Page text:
Where we want to get to is that there are really just three things:

* Apps
* Extensions
* The OS

This is just plain wrong as far as I am concerned. A user should always have a choice of desktop managers and shells. Sounds like the vision of the GNOME developers, at least as articulated by Colin Walters in his post, is that the OS and the GNOME Shell should be one and the same as in Microsoft Windows. If this is the goal, then I fear that many existing users will abandon the GNOME desktop.

Sometimes I get the impression that the GNOME Shell was designed and put together by a group of arrogant young software engineers who were more interested in adhering to the tenants of so-called usability and design theory studies than in what their end users really needed in a modern graphical shell. Frankly, I fully agree with what Bruce Byfield recently wrote in Datamation about usability studies hurting the free desktop.

Fortunately, the decision to use JavaScript for the GNOME Shell UI may prove to be the salvation of the GNOME Shell as it allows ordinary users to quickly experiment with modifying parts of the UI. From what I see on the Internet, there are quite a few people experimenting with customizing the GNOME Shell either by directly modifying the source code or by developing extensions. While GNOME developers such as Lennart Poettering are advocating stricter vertical integration of the platform, I think that the decision to use JavaScript will be key to enabling users of GNOME Shell to easily bypass the diktats of the anointed few.

Don’t get me wrong – I like and use the GNOME Shell and really do not want to go back to GNOME 2 or another desktop manager, but I am often frustrated by it’s design constraints which get in the way of me doing what I want to do quickly and efficiently. Worse, when you look under the hood of the GNOME Shell, you quickly become aware of serious shortcomings in much of the underlying codebase. For example, why is the GNOME shell dependant on two distinct JavaScript engines, i.e. gjs and seed (webkit)? Pick one of these two JavaScript engines and remove the dependencies on the other. And why am I forced to use Evolution for calendaring? What happened to choice?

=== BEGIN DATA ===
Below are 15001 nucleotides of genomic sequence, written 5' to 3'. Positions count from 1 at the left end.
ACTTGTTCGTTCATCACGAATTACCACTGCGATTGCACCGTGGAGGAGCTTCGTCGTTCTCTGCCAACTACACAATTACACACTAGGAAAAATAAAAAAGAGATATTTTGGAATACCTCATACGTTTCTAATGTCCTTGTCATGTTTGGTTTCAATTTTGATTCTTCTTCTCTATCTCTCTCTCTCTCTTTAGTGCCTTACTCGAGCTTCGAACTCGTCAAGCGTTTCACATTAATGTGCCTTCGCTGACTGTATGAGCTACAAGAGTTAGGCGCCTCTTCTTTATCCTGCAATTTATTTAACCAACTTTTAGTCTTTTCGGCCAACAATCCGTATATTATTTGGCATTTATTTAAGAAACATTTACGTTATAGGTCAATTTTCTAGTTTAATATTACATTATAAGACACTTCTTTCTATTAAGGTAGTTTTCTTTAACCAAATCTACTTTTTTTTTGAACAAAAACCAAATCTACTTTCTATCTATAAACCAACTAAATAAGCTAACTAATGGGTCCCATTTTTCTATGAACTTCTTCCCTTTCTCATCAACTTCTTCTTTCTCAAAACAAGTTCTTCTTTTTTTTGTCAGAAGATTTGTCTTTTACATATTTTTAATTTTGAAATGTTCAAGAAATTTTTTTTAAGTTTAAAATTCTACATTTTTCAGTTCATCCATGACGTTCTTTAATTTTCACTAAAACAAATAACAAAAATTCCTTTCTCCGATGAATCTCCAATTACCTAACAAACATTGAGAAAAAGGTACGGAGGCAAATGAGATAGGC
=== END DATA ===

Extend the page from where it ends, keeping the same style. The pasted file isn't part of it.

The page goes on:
Adieu, and keep experimenting!

P.S. All of the extensions in this post will be downloadable from here.

88 comments to More GNOME Shell Customization

  • Hi,

    I tried to modify the ‘autohidetopbar’ extension, because I only want to see the top panel in the Overview screen. I think I only have to edit the lines ‘Main.panel.actor.connect(‘leave-event’, Lang.bind(Main.panel, Main.panel._hidePanel));’ and ‘Main.panel.actor.connect(‘enter-event’, Lang.bind(Main.panel, Main.panel._showPanel));’. The problem is that I don’t know where to connect functions to.

    I tried it with things like ‘Main.overview.connect(“show”, Lang.bind(Main.panel, Main.panel._showPanel));’, but that didn’t work.

    How can I find out where I can connect those callbacks to?

  • Rom

    all I can say : THANKS !

  • puya

    Hi
    Thanks for great examples,
    just a question, How can i write unicode characters on the top panel?

    Thanks in advance!!